Low Carb Korean Egg Sandwich

I’ve been slightly immersed in all things Korean at the moment. I took in one episode of Squid Game and reeled…the playground game Red Light, Green Light was so horrifying and the music so creepy I was deeply traumatized. I think I may not survive further episodes. It kind of reminded me of the catastrophic ending of Parasite, which, to this day, my movie buddy hasn’t forgiven me for making her sit through.

Anyway I switched next to binge watching the Korean Englishman and this was much easier on the mind – nothing but happy people oohing and aahing over Korean food. But I was intrigued by an episode about Isaac Toast, which is a chain of Korean sandwich restaurants. And I also discovered that Isaac Toast made a brief foray into Singapore from 2018-2020 in Plaza Singapura, but did not survive the capricious palates of Singaporeans. Anyway my mind has been slightly preoccupied with egg sandwiches. Egg Slut just opened down the road and I’m constantly bemused at the lines of people snaking outside the store. But I decided to stick to making a Korean egg sandwich because I was attracted to the idea of a sweet savory sandwich. I remember one of the crazily unhealthy but best childhood snacks was toast slathered with salted butter and liberally sprinkled with sugar over the melted butter. (Goodness, now that’s a lovely food memory! All the happy emotions of childhood are flooding back…)

So I grew up eating sandwiches as a breakfast staple. Going low carb for health reasons has meant that I’ve had to choose low carb substitutes instead. Unfortunately there aren’t many cheap low carb breads out there so I usually make my own. One of the best discoveries I made last year was 90 second keto bread. There are quite a few similar recipes out there and it’s not just a great keto hack make microwave bread, it is also quite a nice tasty bread. The trick is not just to microwave the batter but to pan sear the bread as well.

So this is a very simple Korean egg sandwich. The egg was a kind of omelette but I used ingredients like cream and mayonnaise that I would usually put in scrambled eggs. I had lots of fun putting it together and it made an amazingly filling brunch for me. Flavour-wise it did remind me of the happy sugary butter sandwiches of my childhood, but of course this sandwich was also packed full of other goodies like prosciutto and avocado. I’m officially a fan of the Korean savory sweet streetfood sandwich!

I had to wrap the sandwich with baking paper to manage it! It was too big for my mouth to bite 😮.

Low Carb Korean Egg Sandwich

  • Servings: 1
  • Difficulty: easy
  • Print

Ingredients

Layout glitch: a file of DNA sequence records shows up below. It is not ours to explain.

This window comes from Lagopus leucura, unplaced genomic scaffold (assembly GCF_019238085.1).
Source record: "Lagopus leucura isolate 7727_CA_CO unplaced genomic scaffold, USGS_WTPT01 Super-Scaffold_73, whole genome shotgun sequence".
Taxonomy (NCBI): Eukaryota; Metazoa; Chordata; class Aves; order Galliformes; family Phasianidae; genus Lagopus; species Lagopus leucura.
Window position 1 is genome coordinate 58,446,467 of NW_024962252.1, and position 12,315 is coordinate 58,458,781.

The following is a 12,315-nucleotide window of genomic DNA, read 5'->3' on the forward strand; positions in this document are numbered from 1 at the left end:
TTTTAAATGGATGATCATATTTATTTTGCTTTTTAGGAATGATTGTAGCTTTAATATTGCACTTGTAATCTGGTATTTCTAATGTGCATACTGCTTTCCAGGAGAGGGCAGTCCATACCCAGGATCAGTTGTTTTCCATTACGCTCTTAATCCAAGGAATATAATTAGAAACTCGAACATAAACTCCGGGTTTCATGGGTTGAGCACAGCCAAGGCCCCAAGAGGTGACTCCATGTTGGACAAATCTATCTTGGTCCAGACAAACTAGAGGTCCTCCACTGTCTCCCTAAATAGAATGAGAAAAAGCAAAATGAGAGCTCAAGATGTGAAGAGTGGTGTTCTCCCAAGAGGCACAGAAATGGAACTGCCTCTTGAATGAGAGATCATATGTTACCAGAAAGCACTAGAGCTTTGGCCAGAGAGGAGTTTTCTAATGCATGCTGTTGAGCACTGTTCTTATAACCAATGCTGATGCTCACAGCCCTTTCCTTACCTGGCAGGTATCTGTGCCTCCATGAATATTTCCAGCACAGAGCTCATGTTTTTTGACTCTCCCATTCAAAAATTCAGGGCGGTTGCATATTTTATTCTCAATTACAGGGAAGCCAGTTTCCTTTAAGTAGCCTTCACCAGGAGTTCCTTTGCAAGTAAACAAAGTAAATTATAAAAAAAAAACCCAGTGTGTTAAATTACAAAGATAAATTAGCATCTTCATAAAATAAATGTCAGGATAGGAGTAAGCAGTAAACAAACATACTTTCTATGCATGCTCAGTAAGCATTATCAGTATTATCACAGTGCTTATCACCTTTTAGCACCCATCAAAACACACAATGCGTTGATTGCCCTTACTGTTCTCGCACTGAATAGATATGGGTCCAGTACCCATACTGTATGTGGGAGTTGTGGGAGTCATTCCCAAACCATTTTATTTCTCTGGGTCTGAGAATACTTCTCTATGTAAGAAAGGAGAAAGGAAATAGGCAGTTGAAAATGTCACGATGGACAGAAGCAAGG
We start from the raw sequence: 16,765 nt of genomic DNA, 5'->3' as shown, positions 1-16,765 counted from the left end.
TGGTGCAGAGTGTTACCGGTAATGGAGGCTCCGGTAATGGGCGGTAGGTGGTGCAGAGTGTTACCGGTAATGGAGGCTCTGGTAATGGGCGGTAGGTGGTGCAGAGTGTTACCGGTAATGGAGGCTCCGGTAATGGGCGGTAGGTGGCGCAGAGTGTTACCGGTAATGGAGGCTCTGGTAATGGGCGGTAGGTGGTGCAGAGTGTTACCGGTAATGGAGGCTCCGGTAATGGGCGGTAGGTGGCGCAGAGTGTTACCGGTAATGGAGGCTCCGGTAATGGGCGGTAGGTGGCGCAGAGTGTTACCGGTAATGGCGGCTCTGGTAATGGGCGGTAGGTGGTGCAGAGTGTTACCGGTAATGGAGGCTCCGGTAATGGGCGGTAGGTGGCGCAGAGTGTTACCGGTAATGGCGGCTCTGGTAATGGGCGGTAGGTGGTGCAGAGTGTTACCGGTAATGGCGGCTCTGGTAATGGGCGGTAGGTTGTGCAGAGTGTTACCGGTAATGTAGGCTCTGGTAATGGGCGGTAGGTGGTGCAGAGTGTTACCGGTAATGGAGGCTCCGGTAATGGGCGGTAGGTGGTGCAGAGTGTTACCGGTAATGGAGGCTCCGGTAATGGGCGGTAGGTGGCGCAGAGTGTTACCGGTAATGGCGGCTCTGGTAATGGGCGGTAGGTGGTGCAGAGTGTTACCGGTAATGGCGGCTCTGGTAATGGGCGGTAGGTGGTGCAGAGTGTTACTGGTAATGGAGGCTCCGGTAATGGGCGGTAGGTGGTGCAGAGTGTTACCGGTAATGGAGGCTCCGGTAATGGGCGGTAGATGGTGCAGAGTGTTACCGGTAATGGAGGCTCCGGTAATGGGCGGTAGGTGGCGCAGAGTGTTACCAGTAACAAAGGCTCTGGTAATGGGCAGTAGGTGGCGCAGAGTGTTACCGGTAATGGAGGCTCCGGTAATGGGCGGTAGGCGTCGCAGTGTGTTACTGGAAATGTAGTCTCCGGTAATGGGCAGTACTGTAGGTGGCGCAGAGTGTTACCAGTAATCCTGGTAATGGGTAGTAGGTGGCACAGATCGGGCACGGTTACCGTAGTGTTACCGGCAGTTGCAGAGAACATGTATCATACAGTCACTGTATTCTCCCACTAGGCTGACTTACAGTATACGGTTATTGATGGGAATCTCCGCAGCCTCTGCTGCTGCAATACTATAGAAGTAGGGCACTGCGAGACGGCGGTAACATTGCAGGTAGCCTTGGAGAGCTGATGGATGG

• 1 portion of 90 second bread batter (see above link for more detailed instructions) (1 egg, 3 tbsp almond flour, 1 tbsp melted butter and 1/2 tsp baking powder)
  • 2 tbsp butter
  • 2 eggs
  • 1/3 cup of finely shredded cabbage
  • 1 tbsp cream
  • 1 tsp mayonnaise
  • 1/4 tsp salt
  • a dash of ground white pepper
  • 2 slices of proscuitto ham or any equivalent ham
  • 1 slice of cheese
  • 2-3 slices of avocado
  • ketchup mayonnaise (1 tbsp sugar-free ketchup with 1 tbsp mayonnaise)
  • 1 tsp sugar substitute

Directions

  1. Microwave the 90s bread batter for 1 1/2 – 2 minutes (absolute duration depends on your microwave oven). Allow the bread to cool, then run a knife along the sides of the container and unmould the bread. Slice the bread into two halves.
  2. Heat up 1 tbsp of butter on medium heat in a non-stick skillet and place the two halves of the bread in the skillet, turning over to toast both sides. Remove the bread from the heat.
  3. Beat the eggs, cream, mayonnaise, salt and pepper together, then mix in the cabbage.
  4. 4.This is the trickiest bit. In the same skillet, melt the remaining butter on low heat, then place an egg frying ring in the skillet and carefully pour the egg mixture into the ring. As the egg mixture cooks, gently use a spatula to stir the egg batter to lift up the cooked bottom bits to the top (like scrambling the egg in a small space!). When the sides look cooked, gently remove the ring and allow the eggs to cook a little further, using the spatula to push any of the uncooked egg back to maintain the round shape of the eggs. Slide a spatula under the omelette, then flip over and cook for another minute. Remove from the heat and set aside.
  5. To assemble the sandwich, spread half the ketchup mayonnaise on the bottom half of the bread. Sprinkle the sugar evenly over the mayonnaise. Place the omelette on top of this, followed by the proscuitto and the slice of cheese. Carefully balance the slices of avocado over the cheese. Spread the other half of the ketchup mayonnaise on the other half of the bread and place the bread on top of the avocado.
  6. I suggest wrapping the sandwich in some baking paper around the sandwich for ease of holding and eating. Enjoy!


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